Richard Rohr understands Jesus in a long line of Jewish prophets who revealed inconvenient truths to their people. Jesus exposes the shadow, confronts the ego, and calls the people to be transformed.
The shadow is that part of the self that we don’t want to see, we don’t want others to see, and of which we’re always afraid. Our tendency is to try to hide it or deny it, even and most especially from ourselves. Jesus, quoting the prophet Isaiah, describes it as “listening but not understanding, seeing but not perceiving” (Matthew 13:14–15).
Archaic religion and most of the history of religion has seen the shadow as the problem. Such religion is about getting rid of the shadow. This is the classic example of dealing with the symptom instead of the cause. We cannot really get rid of the shadow. We can only expose its game—which is, in great part, to get rid of its effects.
Jesus and the prophets deal with the cause, which is the ego. Our problem is not our shadow self as much as our over-defended ego, which always sees and hates its own faults in other people, and thus avoids its own conversion.
Jesus’ phrase for the denied shadow is “the plank in your own eye,” which you invariably see as the “splinter in your neighbor’s eye” (Matthew 7:3–5). Jesus’ advice is absolutely perfect: “Take the plank out of your own eye, and then you will see clearly enough to take the splinter out of your neighbor’s eye.” He does not deny that we should deal with evil, but we had better do our own inner housecleaning first—in a most radical way, which he will later even hyperbolically describe as plucking out our eye (Matthew 18:9). If we do not see our own “plank,” it is inevitable that we will hate it elsewhere.
The genius of Jesus is that he wastes no time on repressing or denying the shadow. In that, he is a classic prophet, one of those who does not merely expose the denied shadow of Israel, but instead attacks the real problem, which is the ego and arrogance of Israel and people misusing power. Once we expose the shadow for what it is, its game is over. Its effectiveness entirely depends on disguise (see 2 Corinthians 11:14) and not seeing the plank in our own eye. Once we see our own plank, the “speck” in our neighbor’s eye becomes inconsequential.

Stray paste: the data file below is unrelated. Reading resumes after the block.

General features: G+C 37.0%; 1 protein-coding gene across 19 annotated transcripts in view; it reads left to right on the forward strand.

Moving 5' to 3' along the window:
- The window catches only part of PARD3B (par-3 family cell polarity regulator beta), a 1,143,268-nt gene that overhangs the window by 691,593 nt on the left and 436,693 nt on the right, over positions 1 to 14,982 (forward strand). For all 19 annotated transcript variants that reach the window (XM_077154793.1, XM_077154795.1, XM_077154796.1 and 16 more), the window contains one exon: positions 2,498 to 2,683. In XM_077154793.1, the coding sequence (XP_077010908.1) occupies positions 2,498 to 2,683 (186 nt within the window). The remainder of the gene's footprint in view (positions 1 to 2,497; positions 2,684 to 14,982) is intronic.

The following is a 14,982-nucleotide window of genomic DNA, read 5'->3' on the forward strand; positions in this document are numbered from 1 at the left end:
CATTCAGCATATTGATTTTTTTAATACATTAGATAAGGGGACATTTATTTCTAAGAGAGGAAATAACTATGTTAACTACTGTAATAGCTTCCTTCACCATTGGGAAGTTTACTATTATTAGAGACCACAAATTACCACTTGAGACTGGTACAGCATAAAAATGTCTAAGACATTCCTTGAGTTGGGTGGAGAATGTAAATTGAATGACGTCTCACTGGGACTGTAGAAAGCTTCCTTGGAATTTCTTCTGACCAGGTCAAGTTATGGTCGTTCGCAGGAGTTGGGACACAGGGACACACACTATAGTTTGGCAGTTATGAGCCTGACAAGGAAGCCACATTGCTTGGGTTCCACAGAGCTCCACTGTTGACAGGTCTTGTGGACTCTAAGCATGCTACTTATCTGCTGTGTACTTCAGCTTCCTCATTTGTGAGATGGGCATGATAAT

Jesus is not too interested in moral purity because he knows that any preoccupation with repressing the shadow does not lead us into personal transformation, empathy, compassion, or patience, but invariably into denial or disguise, repression or hypocrisy. Isn’t that rather evident? Immature religion creates a high degree of cognitively rigid people or very hateful and attacking people—and often both. It is almost the public image of Christianity today, yet God’s goal is exactly the opposite.
Adapted from Richard Rohr, Things Hidden: Scripture as Spirituality (Cincinnati, OH: Franciscan Media, 2008, 2022), 78, 79–80.
Image credit: A path from one week to the next—Benjamin Yazza, Untitled 8, 13, and 7. Used with permission. Click here to enlarge image. Jesus used the mystery and variety of the natural world to teach us.
Story from Our Community:
I am a 56-year-old gay man living in the conservative South. Your morning contemplations are the highlight of a morning. I was raised in an evangelical household, and I followed a path that I thought I understood: attending a Baptist University, and believing that God would judge me imperfect and send me to eternal torture if I were found unworthy. As an adult, I began to listen or read other opinions. I began to meditate and hear a voice of Love in my heart. These days, I often see God in ALL of everything. —Thomas H.